Accounting for your Time
Okay, I have just switched internally from customer support to a desktop role.
I don't know how to answer your question, but I can tell you that six months ago I had an "Office Space" moment and decided to start f*cking-off. I've been f*cking-off for six months; zero productivity. And, guess what happned? Managment loves me! I've been promoted. The reason? I've been error free. That's right; no bugs for six months. Go figure!
Keeping a professional journal is always a good idea, I wish I'd done it the past ten years or so.
I just keep my to-do list, and I also write down items I do as I do them and immediately check them off, just to have a log of what I did that day.
I can think of two uses for detailed time records: analyzing how time is used, and justifying hourly pay. It sounds like the second is not an issue at the current workplace.
Actually, there's a third: Billing for services rendered to a client. If you were providing services to another department, or an external client, you need a benchmark for the charges you're asking for.
In fact, this is probably why her accounting firm does this time tracking.
Acccounting for your time every 6 minutes of so is definately overkill. Imo, if you are not an accountant who is billing your services to various clients then you shouldn't need to track your time in the same manner as these folks seem to be required to do. Talk with your boss and see if some type of comprise can be worked out.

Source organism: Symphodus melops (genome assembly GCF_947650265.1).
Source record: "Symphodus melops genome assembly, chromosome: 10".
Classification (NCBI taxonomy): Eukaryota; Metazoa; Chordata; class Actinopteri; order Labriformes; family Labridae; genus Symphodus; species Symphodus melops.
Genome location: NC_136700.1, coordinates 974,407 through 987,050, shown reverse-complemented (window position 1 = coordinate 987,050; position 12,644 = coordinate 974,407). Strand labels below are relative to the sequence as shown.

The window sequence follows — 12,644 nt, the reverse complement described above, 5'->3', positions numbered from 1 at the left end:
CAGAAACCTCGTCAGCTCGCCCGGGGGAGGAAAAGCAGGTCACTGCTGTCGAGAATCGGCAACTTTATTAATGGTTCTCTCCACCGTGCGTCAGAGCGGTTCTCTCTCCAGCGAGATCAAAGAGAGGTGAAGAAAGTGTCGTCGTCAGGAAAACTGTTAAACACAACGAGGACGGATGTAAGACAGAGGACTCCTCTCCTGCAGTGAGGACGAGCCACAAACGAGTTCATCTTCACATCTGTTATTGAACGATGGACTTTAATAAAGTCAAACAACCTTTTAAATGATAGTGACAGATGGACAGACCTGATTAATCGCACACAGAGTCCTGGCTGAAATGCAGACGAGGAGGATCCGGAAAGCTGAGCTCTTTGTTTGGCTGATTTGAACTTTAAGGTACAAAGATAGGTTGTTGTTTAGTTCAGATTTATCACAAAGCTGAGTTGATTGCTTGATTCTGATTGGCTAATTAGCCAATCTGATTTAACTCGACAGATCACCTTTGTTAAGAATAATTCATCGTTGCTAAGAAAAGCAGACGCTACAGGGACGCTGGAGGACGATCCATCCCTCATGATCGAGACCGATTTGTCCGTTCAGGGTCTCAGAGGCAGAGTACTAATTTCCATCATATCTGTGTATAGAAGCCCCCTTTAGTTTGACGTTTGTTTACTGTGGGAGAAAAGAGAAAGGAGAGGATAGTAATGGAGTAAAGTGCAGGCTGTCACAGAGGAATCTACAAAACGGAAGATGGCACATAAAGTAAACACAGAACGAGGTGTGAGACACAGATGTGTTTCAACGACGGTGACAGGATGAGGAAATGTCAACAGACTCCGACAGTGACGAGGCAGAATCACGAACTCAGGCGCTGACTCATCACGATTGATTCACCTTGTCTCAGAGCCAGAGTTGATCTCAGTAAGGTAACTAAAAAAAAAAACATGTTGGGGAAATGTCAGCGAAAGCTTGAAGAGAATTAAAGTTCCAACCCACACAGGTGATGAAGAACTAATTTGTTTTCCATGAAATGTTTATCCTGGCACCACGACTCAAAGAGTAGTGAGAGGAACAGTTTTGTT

One Programmer's Opinion
I second Brent's comment about a professional journal. At my current job, I've been using Blosxom to turn this into an internal blog.
6 minutes sounds more nitpickily fine-grained than what it actually is - a tenth of an hour, which is sufficiently short to bill a reasonably meaty phone call without going overboard with minutes or seconds, scales well, and saves a column in the reports compared with a site where everything is recorded in quarter hour increments: 0.25, 0.5, 0.75 usw ...
How do people account for time when you're working on two projects? For instance, sometimes I'm on a conference call while skeching a solution for another customer.
It's not forbidden, muppet, unless, like you, the offender is trying to make a career out of it.
get back to work!
+++When doing customer support my time was my own. As long as the customer were supported I could do what I liked (this meant on the 5pmto10pm shift I would study for 4.5hrs)
That sounds absolutely typical.
Don't do it and see what happens.
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